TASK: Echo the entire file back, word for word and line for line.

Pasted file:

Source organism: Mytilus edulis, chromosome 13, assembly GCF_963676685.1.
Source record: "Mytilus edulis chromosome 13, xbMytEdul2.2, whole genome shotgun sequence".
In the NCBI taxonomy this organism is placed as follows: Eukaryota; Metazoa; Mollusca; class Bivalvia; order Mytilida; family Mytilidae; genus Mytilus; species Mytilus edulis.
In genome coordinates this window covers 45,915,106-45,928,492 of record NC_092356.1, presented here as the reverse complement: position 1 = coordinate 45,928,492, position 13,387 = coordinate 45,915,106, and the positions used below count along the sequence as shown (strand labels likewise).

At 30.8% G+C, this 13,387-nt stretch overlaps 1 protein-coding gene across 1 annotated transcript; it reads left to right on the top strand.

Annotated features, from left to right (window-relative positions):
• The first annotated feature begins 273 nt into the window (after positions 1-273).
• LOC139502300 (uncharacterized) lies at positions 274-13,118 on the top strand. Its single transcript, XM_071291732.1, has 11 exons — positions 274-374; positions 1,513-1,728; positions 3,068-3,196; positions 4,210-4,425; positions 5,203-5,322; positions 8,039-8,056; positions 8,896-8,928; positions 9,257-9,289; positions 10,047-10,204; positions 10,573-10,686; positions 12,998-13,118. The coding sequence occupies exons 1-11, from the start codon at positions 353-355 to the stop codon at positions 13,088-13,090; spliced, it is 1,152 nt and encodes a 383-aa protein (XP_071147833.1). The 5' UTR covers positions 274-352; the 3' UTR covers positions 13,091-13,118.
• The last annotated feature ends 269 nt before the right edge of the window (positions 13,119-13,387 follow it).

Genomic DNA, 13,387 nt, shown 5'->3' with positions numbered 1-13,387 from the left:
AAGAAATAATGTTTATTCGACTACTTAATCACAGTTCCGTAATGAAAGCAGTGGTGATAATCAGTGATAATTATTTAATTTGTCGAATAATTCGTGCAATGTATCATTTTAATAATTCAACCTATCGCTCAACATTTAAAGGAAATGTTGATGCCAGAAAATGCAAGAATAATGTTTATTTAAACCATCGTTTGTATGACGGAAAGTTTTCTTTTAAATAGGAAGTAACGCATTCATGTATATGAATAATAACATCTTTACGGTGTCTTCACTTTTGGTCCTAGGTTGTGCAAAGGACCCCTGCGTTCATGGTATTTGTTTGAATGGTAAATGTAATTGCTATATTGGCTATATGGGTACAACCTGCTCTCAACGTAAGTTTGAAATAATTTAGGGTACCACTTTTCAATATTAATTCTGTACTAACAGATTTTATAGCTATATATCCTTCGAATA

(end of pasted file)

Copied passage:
Source organism: Mytilus edulis, chromosome 13, assembly GCF_963676685.1.
Source record: "Mytilus edulis chromosome 13, xbMytEdul2.2, whole genome shotgun sequence".
In the NCBI taxonomy this organism is placed as follows: Eukaryota; Metazoa; Mollusca; class Bivalvia; order Mytilida; family Mytilidae; genus Mytilus; species Mytilus edulis.
In genome coordinates this window covers 45,915,106-45,928,492 of record NC_092356.1, presented here as the reverse complement: position 1 = coordinate 45,928,492, position 13,387 = coordinate 45,915,106, and the positions used below count along the sequence as shown (strand labels likewise).

At 30.8% G+C, this 13,387-nt stretch overlaps 1 protein-coding gene across 1 annotated transcript; it reads left to right on the top strand.

Annotated features, from left to right (window-relative positions):
• The first annotated feature begins 273 nt into the window (after positions 1-273).
• LOC139502300 (uncharacterized) lies at positions 274-13,118 on the top strand. Its single transcript, XM_071291732.1, has 11 exons — positions 274-374; positions 1,513-1,728; positions 3,068-3,196; positions 4,210-4,425; positions 5,203-5,322; positions 8,039-8,056; positions 8,896-8,928; positions 9,257-9,289; positions 10,047-10,204; positions 10,573-10,686; positions 12,998-13,118. The coding sequence occupies exons 1-11, from the start codon at positions 353-355 to the stop codon at positions 13,088-13,090; spliced, it is 1,152 nt and encodes a 383-aa protein (XP_071147833.1). The 5' UTR covers positions 274-352; the 3' UTR covers positions 13,091-13,118.
• The last annotated feature ends 269 nt before the right edge of the window (positions 13,119-13,387 follow it).

Genomic DNA, 13,387 nt, shown 5'->3' with positions numbered 1-13,387 from the left:
AAGAAATAATGTTTATTCGACTACTTAATCACAGTTCCGTAATGAAAGCAGTGGTGATAATCAGTGATAATTATTTAATTTGTCGAATAATTCGTGCAATGTATCATTTTAATAATTCAACCTATCGCTCAACATTTAAAGGAAATGTTGATGCCAGAAAATGCAAGAATAATGTTTATTTAAACCATCGTTTGTATGACGGAAAGTTTTCTTTTAAATAGGAAGTAACGCATTCATGTATATGAATAATAACATCTTTACGGTGTCTTCACTTTTGGTCCTAGGTTGTGCAAAGGACCCCTGCGTTCATGGTATTTGTTTGAATGGTAAATGTAATTGCTATATTGGCTATATGGGTACAACCTGCTCTCAACGTAAGTTTGAAATAATTTAGGGTACCACTTTTCAATATTAATTCTGTACTAACAGATTTTATAGCTATATATCCTTCGAATA